Global Reporting Initiative’s Own Sustainability Report: Emissions Rise
Direct and indirect carbon emissions from office operations at the Global Reporting Initiative increased from about 78 to 80 metric tons of CO2 between fiscal years 2009-10 and 2010-11, according to the body’s sustainability report.
Similarly, the secretariat of the worldwide sustainability reporting standards body saw indirect energy used for heating rise 6 percent and that for electricity rise 1 percent year-on year. GRI attributes the rise in energy consumption to the increase in its staffing numbers.
In 2009/10 the secretariat moved to a new location which resulted, it says, in a more energy-efficient office space. Figures for electricity and heating consumption and greenhouse gas emissions are still significantly lower than 2008-09 figures.
Most of GRI’s indirect greenhouse gas emissions are produced by air travel and appear to not be included in figures relating to the secretariat mentioned above. In 2010-11, greenhouse gas emissions from staff air travel decreased by 21.3 percent from 2009-10 levels. GRI attributes this mostly due to its ongoing commitment to virtual meetings and online conferences using services such as Webex and Skype.
In terms of waste, a report in the chart said GRI’s secretariat has increased the percentage of materials used that are recycled input materials from 0.927 to 0.948 year-on-year. Environmental Leader assumes these figures were meant to read 92.7 percent and 94.8 percent respectively, since the report also states that most of the secretariat’s input materials relate to paper and publishing, and it uses 100 percent recycled paper for office printing, hardcopy printing of the Sustainability Reporting Framework, promotional materials and publications.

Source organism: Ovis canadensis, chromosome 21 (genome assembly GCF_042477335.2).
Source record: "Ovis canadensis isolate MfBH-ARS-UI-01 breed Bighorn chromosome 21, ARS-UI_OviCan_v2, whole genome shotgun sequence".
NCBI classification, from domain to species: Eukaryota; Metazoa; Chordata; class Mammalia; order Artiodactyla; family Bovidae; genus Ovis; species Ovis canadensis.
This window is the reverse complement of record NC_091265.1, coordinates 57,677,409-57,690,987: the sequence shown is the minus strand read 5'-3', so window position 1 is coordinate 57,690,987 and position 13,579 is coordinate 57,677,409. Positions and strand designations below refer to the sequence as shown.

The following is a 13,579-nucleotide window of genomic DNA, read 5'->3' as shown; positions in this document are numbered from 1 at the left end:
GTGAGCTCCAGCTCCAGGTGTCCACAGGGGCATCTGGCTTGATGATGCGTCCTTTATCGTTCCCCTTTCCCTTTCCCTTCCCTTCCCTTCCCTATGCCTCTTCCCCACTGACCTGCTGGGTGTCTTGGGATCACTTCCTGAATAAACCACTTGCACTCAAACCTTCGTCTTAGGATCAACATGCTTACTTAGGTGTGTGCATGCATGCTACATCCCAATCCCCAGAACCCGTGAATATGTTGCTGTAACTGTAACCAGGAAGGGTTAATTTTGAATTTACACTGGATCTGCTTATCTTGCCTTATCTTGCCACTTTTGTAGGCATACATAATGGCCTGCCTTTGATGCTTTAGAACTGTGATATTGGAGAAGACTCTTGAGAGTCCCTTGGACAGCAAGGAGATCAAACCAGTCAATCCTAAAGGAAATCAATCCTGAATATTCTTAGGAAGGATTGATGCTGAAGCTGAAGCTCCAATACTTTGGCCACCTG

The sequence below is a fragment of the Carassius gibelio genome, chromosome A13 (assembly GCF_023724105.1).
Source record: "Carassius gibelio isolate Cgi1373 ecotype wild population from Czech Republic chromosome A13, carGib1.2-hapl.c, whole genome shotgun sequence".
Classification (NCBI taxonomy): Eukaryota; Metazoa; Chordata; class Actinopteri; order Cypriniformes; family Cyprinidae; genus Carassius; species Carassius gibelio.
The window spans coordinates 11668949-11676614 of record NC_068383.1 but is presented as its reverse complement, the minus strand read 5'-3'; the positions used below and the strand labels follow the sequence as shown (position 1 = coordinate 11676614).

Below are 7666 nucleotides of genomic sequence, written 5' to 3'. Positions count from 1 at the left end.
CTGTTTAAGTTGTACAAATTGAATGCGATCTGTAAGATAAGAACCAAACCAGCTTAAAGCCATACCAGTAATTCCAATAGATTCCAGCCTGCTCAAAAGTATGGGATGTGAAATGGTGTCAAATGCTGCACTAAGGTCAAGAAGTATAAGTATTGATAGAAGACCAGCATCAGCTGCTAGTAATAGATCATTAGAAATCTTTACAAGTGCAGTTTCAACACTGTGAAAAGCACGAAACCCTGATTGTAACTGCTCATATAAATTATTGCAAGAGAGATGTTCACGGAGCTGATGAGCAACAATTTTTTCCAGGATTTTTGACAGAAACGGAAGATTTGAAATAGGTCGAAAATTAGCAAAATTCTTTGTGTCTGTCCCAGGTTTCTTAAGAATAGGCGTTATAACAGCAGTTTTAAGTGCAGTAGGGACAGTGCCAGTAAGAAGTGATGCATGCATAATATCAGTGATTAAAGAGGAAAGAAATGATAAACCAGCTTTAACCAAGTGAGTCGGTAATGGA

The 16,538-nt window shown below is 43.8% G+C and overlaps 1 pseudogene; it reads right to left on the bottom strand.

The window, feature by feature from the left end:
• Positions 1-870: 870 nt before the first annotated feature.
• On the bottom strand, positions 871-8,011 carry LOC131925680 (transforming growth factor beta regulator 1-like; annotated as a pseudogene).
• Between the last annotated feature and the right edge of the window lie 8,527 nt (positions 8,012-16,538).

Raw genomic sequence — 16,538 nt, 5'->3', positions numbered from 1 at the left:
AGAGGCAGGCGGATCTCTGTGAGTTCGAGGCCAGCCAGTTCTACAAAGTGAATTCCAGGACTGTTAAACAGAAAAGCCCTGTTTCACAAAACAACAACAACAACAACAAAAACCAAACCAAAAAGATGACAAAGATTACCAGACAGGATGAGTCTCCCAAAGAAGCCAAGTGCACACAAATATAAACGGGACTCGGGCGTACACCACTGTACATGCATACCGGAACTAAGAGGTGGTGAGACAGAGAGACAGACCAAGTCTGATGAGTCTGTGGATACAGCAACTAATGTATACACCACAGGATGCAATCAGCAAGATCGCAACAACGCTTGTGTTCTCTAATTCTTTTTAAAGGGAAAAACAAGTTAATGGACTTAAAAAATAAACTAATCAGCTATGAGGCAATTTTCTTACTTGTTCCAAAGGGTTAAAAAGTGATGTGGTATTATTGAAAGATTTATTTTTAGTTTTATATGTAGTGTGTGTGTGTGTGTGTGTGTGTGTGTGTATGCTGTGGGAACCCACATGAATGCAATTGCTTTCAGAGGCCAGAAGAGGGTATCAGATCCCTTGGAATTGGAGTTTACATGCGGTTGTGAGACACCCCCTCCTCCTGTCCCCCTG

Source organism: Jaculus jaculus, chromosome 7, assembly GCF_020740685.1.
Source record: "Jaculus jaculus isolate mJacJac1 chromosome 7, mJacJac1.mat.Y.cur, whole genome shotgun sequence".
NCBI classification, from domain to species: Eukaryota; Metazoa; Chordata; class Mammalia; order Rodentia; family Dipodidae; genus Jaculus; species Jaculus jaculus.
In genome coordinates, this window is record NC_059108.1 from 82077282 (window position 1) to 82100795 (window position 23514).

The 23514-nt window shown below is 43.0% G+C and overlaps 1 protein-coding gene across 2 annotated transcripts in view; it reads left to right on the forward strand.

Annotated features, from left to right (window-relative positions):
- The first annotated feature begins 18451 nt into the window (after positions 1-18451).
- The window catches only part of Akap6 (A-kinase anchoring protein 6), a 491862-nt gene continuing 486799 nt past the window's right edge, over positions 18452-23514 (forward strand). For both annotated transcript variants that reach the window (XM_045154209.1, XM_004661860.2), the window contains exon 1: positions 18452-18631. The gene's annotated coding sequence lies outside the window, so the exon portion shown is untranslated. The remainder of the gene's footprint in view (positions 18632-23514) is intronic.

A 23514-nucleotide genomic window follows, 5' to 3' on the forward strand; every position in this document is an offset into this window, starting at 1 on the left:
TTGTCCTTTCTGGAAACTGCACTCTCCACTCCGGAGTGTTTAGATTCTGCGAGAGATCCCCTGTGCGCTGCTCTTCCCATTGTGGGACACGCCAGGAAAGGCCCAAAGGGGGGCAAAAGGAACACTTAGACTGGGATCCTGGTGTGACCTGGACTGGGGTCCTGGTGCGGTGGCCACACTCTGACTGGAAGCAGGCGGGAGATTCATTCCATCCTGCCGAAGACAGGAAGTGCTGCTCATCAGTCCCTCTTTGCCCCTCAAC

GRI’s 2009-10 report detailed its actions to reduce environmental impacts in office culture and global travel. This year’s report details progress on these goals. GRI has successfully offset all business travel carbon dioxide emissions and now provides more precise and comparable data on energy consumption, the report says.
The body has made slower progress on other goals. GRI still needs to implement its sustainable procurement policy into the secretariat’s operations. It has also yet to finalize sustainability and environmental policies. Drafts of these policies are available and will be undergoing consultation this year, the report says.
GRI said it followed its own G3.1 Guidelines, as well as the NGO Sector Supplement, to produce the sustainability report, and has declared the report as meeting application level A.
The organization says that its biggest impacts on the environment are indirect, through the use of the Sustainability Reporting Framework, improving the sustainability and transparency of thousands of organizations worldwide. According to consultancy KPMG, 80 percent of the world’s largest companies use GRI’s reporting framework, and the number of companies reporting is on the up.
In 2011 84 percent of the largest U.S. companies reported on their corporate responsibility initiatives, up from 74 percent in 2008, according to a survey by KPMG cited in the GRI report. In the United Kingdom the jump was from 91 to 100 percent, and in France the improvement was from 59 to 94 percent, the report says.
In 2011 64 percent of the 100 largest companies in 34 countries surveyed by consultancy KPMG were deemed to be making “strong progress” on sustainability reporting. This figure was up from 53 percent in 2008 and 12 percent in 1993, the report says
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